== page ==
5-HTP (5-Hydroxy-tryptophan) is decarboxylated to the neurotransmitter serotonin (5-HT) by the enzyme aromatic-L-amino-acid decarboxylase.
5HTP as Therapeutic Supplement
5-HTP, which is found in certain foods like turkey and cheese, is often sold as an over-the-counter therapeutic supplement. In this case, it is usually sourced from the seeds of the Griffonia Simplicifolia plant. Production of 5-HTP as a supplement increased when a similar serotonin-altering supplement, L-tryptophan, was banned in the United States because of a tainted batch which caused serious side-effects in users. 5-HTP has many advantages over L-tryptophan: besides being safer to produce and arguably more potent it can cross the blood-brain barrier more easily than L-tryptophan. 5-HTP in supplement form is usually sold in gelatin capsules. These capsules typically contain between 50mg and 100mg of 5-HTP.
Some studies of 5-HTP have been completed which indicate that 5-HTP has potential in the treatment of depression and possibly anxiety, panic disorder, sleep disorders and obesity. As a result of these studies, there is a reasonable indication that 5-HTP may not be effective for those who haven't already responded well to an SSRI antidepressant. Additionally, one open study suggests that people with anxious depressive syndrome may see better results from 5-HTP. In fact, a survey of all published studies of clinical outcomes with 5-HTP indicate that it yields similar results to those obtained for small scale studies of FDA accepted SSRI's.
Unfortunately, the studies to date are incomplete, even if promising, for the treatment of mild to moderate depression. Reviews of these studies do indicate potential still remains for 5-HTP in the treatment of depression, though further trials are stressed as necessary before arriving at any firm conclusion. Some caution and diligence should be exhibited regarding 5-HTP barring further study and review.
In recent years 5-HTP has been sold by health food companies as an alternative treatment for depression and mood disorders. Its role as an intermediary in the biosynthesis of serotonin indicates that this chemical may indeed be effective in treating these and other serotonin-related disorders, but there is some debate on the conclusions of the clinical trials which have been carried out using the drug.
5-HTP has also been used as a supplement by users of Ecstasy to help replenish depleted serotonin, thus alleviating the depression and overall mental unsettlement in the days following MDMA usage. 5-HTP is inccreasinglly being used prior to the use of MDMA as this both further reduces the negative psychological effects of depleted Serotonin following MDMA usage, and also acts as a booster to the MDMA during usage. MDMA and 5-HTP information and advice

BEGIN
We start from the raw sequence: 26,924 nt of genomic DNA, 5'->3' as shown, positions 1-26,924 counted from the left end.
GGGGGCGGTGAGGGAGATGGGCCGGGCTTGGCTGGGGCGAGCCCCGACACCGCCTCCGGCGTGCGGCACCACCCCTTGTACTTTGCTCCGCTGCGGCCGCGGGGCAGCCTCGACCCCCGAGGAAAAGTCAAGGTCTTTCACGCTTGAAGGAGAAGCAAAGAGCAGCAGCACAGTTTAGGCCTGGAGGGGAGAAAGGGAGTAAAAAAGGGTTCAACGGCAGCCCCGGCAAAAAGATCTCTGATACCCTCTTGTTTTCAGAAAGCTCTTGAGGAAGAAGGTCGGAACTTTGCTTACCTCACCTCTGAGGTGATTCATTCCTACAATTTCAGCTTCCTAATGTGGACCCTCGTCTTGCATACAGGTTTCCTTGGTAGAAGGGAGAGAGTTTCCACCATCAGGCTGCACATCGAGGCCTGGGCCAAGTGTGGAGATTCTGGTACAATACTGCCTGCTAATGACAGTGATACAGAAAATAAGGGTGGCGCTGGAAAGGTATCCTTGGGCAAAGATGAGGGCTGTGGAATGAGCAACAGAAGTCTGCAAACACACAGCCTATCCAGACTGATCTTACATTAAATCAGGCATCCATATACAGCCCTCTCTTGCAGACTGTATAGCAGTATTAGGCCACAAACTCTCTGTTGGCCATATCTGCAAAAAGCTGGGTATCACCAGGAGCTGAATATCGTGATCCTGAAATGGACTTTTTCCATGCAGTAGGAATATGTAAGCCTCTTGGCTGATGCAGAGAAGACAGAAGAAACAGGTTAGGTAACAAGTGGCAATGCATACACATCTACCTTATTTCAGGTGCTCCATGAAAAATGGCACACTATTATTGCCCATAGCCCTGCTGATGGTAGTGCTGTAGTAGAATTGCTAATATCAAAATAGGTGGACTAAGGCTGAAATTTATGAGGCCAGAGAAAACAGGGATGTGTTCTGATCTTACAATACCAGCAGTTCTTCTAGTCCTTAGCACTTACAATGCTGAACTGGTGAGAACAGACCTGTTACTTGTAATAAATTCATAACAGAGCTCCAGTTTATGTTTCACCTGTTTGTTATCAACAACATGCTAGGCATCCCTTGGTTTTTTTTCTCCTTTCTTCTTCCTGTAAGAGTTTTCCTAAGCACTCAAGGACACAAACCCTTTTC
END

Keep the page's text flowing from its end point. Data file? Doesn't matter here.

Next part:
5-HTP also has mild psychoactive effects on REM sleep.
5-HTP supplements instead of SSRIs
In mid 2004, a Congressional hearing on prescription drugs noted that 1 in 6 children in the United States are being prescribed an anti-depressant product. At the end of 2004, some "block buster" anti-inflammatory drugs were in the news for being dangerous, bringing new focus to the safety and moral issues regarding targeted end-user marketing of prescription drugs. Some think that anti-depressants are vulnerable to similar allegations.
Natural healing professionals often recommend 5-HTP supplements instead of standard SSRI/MAOI prescriptions as 5-HTP allegedly accomplishes the same goal without resorting to disturbing the brain's natural metabolic procedures. Instead of interrupting the recycling of serotonin as in the case of SSRIs, and instead of preventing the end consumption of serotonin as in the case of MAOIs, 5-HTP supplements are claimed to provide more raw material to be used in the body's natural serotonin production process. This raw material that is processed by the body to produce needed serotonin is called tryptophan and its only source is through ingestion of certain foods, turkey being the most cited example. Tryptophan was also sold as a supplement in health food stores until a contaminated shipment, which resulted in 1500 cases of eosinophilia-myalgia syndrome and over 30 deaths, prompted the United States Food and Drug Administration to ban it as an over-the-counter nutrient. As a response to this ban, health supplement producers decided to market 5-HTP in its place. Recently, however, as noted above, pharmaceutical grade L-tryptophan has become available "over the counter" in the U.S.
5-HTP supplements are claimed to be more effective than tryptophan in raising serotonin levels, due to the liver being less interested in metabolizing 5-HTP before it can enter the brain, compared to tryptophan. However, they do not receive as much marketing attention as the patentable drugs.
Though there is no official dosage, most supplement providers recommend 50mg to 100mg 5-HTP. 5-HTP should be taken just before bed because it often causes drowsiness. One should never exceed 300mg 5-HTP within a 24-hour period. The result would be elevated serotonin levels in the brain which can lead to serotonin syndrome.
Promoters of 5-HTP claim that it causes fewer side effects than traditional antidepressants. Side effects of 5-HTP may include nausea, constipation, gas, drowsiness, or a decreased sex drive. It can also have adverse interactions with other natural and traditional drugs.  Others warn that the long term effects of 5-HTP are not known, and point out that people using any psychiatric drug, natural or otherwise, should be under a doctor's supervision. [2